"When Laura has left us; and when we could speak to one another without restraint, I tried to give some expression to the gratitude and the admiration which filled my heart [to Marian]"
"Oh Marian, thanks for looking after the child for ME, who otherwise you would have no interest in taking care of. Also, let's keep quiet about the death of her husband, even though she obviously finds out about it somehow because I marry her in a few pages, without explaining how that's possible since she doesn't have her identity back yet." Yeah, that annoyed me too. WHY ARE YOU SO ANNOYING, WALTER?!

Anyway, let's just ignore Walter for a sec (even though he's there all the fucking time) and get to the real excitement of this whole end thing which was OMG PESCA'S INVOLVED WITH SOME DODGY POLITICAL THING AND FOSCO'S A SPY! I mean, seriously, did anyone see this coming?! Because when Walter took Pesca to the opera, I was like "Why are you such a moron, Walter? Why would Pesca know Fosco just because they're both Italian? Stupid racist." and then, lo and behold, they did! I mean, I was totally like OMFG THIS IS AMAZING, but at the same time, couldn't Collins have thought of some other way to get the story out of Fosco without that whole (amazing) thing?! Because it definitely wasn't Walter's main concern, and it was just a bit like WOAH what's going on, and, well, DRAMA!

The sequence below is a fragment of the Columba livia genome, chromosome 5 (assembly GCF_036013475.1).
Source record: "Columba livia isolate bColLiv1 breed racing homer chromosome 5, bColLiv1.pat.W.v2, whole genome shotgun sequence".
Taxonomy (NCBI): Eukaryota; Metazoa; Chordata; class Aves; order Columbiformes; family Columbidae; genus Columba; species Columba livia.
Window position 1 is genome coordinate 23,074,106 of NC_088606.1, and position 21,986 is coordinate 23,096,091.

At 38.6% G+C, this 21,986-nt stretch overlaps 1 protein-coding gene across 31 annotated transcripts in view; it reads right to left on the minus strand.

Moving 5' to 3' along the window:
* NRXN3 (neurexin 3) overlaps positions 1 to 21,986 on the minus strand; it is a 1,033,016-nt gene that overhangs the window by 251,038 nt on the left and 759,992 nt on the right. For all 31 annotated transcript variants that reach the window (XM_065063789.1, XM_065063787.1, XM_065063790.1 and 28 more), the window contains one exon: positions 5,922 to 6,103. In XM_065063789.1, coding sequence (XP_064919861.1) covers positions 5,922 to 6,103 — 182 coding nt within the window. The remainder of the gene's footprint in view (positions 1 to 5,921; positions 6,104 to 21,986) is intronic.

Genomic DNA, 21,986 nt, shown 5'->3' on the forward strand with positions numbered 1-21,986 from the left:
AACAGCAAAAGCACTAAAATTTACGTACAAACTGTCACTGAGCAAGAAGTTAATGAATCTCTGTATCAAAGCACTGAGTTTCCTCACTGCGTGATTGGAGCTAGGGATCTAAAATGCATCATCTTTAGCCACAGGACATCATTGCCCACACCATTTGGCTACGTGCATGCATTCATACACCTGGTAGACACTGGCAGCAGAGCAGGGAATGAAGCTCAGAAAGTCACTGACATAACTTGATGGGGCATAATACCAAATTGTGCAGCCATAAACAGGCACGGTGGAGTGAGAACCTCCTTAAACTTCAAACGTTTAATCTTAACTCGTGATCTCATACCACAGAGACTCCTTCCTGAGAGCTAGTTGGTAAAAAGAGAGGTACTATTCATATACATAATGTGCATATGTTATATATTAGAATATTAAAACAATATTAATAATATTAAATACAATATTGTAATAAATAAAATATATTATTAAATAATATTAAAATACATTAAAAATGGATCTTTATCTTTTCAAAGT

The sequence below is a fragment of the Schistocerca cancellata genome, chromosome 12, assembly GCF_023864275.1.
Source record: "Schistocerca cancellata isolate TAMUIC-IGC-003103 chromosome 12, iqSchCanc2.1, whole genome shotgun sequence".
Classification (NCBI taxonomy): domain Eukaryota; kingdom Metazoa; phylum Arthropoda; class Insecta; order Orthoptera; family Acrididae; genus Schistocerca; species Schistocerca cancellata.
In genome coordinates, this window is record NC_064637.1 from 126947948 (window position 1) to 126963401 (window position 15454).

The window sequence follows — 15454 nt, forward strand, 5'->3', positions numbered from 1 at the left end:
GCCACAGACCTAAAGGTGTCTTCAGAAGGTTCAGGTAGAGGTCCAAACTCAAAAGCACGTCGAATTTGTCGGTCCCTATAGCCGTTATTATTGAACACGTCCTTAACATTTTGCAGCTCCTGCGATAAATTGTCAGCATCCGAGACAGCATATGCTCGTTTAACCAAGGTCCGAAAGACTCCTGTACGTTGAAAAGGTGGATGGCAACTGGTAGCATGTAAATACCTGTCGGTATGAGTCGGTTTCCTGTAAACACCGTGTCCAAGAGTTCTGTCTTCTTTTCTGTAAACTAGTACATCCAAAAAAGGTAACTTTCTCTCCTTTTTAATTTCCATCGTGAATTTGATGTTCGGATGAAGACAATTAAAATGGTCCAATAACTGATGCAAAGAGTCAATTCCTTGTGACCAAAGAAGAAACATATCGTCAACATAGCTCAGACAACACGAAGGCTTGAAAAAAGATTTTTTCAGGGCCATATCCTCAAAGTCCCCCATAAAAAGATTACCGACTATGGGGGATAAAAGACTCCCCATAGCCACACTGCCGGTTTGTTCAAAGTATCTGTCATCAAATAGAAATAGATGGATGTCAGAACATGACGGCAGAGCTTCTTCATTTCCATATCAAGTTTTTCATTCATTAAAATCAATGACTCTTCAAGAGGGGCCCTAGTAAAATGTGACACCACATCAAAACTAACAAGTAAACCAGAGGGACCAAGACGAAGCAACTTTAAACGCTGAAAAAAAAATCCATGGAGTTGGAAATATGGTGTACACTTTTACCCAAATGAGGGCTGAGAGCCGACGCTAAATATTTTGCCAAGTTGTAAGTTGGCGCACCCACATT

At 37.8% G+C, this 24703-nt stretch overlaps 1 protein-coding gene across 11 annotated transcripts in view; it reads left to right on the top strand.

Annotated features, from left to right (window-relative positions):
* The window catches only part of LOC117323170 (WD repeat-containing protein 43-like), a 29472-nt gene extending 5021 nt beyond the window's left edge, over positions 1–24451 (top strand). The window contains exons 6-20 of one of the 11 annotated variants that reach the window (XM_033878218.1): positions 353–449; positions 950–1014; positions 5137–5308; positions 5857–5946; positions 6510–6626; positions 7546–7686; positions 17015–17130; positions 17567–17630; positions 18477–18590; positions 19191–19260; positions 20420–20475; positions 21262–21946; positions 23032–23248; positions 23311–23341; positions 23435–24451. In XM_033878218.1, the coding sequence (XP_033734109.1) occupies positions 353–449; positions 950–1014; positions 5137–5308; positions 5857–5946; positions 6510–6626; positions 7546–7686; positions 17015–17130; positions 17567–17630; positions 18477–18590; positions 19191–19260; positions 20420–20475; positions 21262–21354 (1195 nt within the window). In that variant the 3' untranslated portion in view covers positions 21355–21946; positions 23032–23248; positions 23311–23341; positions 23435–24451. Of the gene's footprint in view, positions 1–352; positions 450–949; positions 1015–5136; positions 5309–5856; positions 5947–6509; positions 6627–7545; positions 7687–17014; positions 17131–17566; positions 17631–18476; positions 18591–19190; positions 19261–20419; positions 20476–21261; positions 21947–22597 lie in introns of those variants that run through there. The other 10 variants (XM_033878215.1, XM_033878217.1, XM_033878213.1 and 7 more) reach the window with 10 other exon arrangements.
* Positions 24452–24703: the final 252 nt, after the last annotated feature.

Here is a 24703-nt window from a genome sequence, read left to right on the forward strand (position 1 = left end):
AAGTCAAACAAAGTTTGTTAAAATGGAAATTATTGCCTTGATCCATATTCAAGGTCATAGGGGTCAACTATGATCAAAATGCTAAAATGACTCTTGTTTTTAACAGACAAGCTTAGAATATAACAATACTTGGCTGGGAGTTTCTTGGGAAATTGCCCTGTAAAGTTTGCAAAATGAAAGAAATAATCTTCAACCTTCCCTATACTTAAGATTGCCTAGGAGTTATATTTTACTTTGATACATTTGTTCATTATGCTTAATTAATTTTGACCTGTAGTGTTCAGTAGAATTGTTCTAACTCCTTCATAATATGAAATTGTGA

So anyway, then Fosco's narrative was pretty awesome and made me actually sort of love him. Hear me out: He loves Marian! Marian is his one weakness in life! (I've just remembered another annoying thing- where Walter wouldn't let Marian go to the final showdown with Fosco with him. ARGH, so annoying!) He has really amazing taste in women! Anyone who's in love with Marian is a friend of mine, you know? And even though he sort of killed Anne (except that he didn't- but he would have if he had had to) and he put Laura in the asylum (and was all like 'oh, but I was only going to take her identity and not her life!' apparently not realising that for a rich English lady, her identity is her life) I was still a bit like 'oh, ok... I'll let you off!' I was a bit disappointed by the realisation that he didn't have any special power over his wife or anything, and that she was just a bit of a nincompoop for completely sacrificing herself to him, but oh well. So, yeah, I ended up pretty much liking him and his massive ego, so I was actually a little bit upset by reports of his death.